Dave Clarke

Tuesday, April 17, 2007

How networking works

I was looking through some old notes yesterday. I found some notes I made whilst watching a 20 minute talk delivered by Richard White last year.

He made some great points and the list is a great reminder of how to get the most out of networking:

1. Relationships first, business second
2. Network for introducers not cusomers
3. Specialise!
4. Use stories to spark people's memory
5. Increase your activity.

Why not drop me a line if you are interested in further discussion?

Good Networking!
Dave Clarke

Monday, April 16, 2007

Simple rule of thumb guide to networking

In this blog, >A simple, free way of generating all the referrals you can handle, Nigel Temple took one of my posts and expanded on the subject.

He quoted his golden rule: "Treat others as you would like to be treated." I was reminded of something I posted on Ecademy a couple of years ago as the Simple rule of thumb guide to networking:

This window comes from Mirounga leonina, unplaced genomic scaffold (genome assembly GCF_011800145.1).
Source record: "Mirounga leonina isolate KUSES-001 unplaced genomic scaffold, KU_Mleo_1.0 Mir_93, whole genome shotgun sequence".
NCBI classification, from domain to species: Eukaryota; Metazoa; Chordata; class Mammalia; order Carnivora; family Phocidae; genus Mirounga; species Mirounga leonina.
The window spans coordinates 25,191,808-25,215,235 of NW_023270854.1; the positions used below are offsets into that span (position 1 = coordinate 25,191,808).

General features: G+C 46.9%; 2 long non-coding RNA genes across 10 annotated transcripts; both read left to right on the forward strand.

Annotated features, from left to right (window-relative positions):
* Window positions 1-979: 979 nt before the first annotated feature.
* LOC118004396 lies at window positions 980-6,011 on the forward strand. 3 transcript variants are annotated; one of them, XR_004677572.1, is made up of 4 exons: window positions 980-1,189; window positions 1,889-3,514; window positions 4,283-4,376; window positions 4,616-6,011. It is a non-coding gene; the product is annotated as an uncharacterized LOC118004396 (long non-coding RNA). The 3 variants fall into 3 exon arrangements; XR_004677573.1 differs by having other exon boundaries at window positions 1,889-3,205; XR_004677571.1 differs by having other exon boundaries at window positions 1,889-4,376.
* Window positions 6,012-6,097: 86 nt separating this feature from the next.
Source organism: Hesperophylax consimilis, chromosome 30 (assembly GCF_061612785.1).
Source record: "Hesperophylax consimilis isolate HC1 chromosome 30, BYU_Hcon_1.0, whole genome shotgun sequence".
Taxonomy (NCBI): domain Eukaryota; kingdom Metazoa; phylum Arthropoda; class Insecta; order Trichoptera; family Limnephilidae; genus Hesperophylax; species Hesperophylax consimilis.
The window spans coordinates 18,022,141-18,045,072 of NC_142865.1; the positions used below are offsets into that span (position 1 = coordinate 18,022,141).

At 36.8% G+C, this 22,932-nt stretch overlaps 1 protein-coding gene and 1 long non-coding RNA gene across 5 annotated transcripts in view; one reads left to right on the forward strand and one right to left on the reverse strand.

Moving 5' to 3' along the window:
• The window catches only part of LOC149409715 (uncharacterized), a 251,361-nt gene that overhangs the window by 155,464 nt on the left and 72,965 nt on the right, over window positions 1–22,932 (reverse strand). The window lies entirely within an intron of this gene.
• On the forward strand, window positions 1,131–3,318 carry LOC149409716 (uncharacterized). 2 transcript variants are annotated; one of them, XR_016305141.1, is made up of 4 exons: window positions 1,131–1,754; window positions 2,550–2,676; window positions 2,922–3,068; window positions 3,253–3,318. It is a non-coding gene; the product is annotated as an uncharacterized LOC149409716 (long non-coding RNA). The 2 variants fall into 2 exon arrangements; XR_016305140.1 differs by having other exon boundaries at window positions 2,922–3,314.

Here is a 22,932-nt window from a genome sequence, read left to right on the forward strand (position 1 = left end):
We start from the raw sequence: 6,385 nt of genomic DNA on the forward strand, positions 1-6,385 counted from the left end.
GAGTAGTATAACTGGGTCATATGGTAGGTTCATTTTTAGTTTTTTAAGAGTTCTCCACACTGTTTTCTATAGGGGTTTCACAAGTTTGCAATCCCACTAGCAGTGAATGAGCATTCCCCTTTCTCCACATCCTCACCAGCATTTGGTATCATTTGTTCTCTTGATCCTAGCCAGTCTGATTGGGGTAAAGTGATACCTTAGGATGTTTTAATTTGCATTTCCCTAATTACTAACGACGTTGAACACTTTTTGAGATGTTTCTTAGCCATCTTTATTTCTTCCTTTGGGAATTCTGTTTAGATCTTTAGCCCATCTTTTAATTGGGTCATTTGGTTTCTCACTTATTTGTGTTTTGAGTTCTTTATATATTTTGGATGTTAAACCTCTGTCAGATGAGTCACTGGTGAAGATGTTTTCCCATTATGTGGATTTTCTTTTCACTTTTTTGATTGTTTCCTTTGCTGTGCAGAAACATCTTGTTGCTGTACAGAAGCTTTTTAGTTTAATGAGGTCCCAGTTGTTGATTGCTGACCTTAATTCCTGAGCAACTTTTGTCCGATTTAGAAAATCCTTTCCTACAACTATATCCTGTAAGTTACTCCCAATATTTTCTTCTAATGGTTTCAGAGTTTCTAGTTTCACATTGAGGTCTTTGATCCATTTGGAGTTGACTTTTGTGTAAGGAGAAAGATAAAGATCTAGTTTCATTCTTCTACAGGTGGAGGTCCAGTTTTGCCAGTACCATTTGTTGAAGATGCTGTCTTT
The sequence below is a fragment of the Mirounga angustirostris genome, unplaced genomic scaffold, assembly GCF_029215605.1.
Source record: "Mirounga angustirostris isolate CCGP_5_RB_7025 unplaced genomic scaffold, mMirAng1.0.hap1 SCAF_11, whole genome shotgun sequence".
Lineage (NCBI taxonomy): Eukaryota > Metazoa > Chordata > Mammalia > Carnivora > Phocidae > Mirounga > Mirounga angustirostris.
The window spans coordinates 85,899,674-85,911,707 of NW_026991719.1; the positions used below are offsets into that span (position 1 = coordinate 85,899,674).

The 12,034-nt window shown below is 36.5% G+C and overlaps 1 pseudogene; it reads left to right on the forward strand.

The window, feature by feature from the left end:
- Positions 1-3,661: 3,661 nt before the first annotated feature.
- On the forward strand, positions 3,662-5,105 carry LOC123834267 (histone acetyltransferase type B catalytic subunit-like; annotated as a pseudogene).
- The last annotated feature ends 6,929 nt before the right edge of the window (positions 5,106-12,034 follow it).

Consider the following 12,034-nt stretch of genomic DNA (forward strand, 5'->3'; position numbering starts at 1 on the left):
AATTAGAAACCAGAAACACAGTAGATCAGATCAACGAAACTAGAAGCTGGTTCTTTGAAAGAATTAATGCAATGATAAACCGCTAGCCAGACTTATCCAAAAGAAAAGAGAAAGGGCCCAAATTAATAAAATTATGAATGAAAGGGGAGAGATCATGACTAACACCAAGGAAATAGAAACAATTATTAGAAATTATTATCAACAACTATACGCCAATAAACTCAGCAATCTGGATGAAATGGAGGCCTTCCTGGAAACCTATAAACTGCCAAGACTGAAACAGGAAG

"Ask yourself what you would like people in your Network to do for you, then take the initiative and do it for them"

As Nigel says, "If you want people to listen to you, start listening to them" and "if you want referrals, start giving referrals - without asking for commission and without thought of return."

Good Networking!
Dave Clarke

Friday, April 13, 2007

Other benefits of Networking

Many people see the start of networking as an exchange of business cards at a networking event and the end as a business referral. If you focus on building relationships the benefits are much greater than a series of one off transactions.

One benefit that I often see is increased confidence. I was reminded of this whilst I listened to a 10 minute presentation at a business networking lunch yesterday. The speaker would not have volunteered had she not been amongst friends that she had got to know over the last couple of years.

I saw a great 10 minutes last year from someone who confessed that he found it difficult to engage in a conversation when he first started networking. Seven months later he delivered a presentation that people still talk about.

Good Networking!
Dave Clarke

Thursday, April 12, 2007

How do you create Advocates for your business?

I was talking to two people last week about a seminar I had just given on the 7 secrets of effective business networking.

One of them said "I agree with everything you said about relationships first, but how do you get someone to be an Advocate for you?"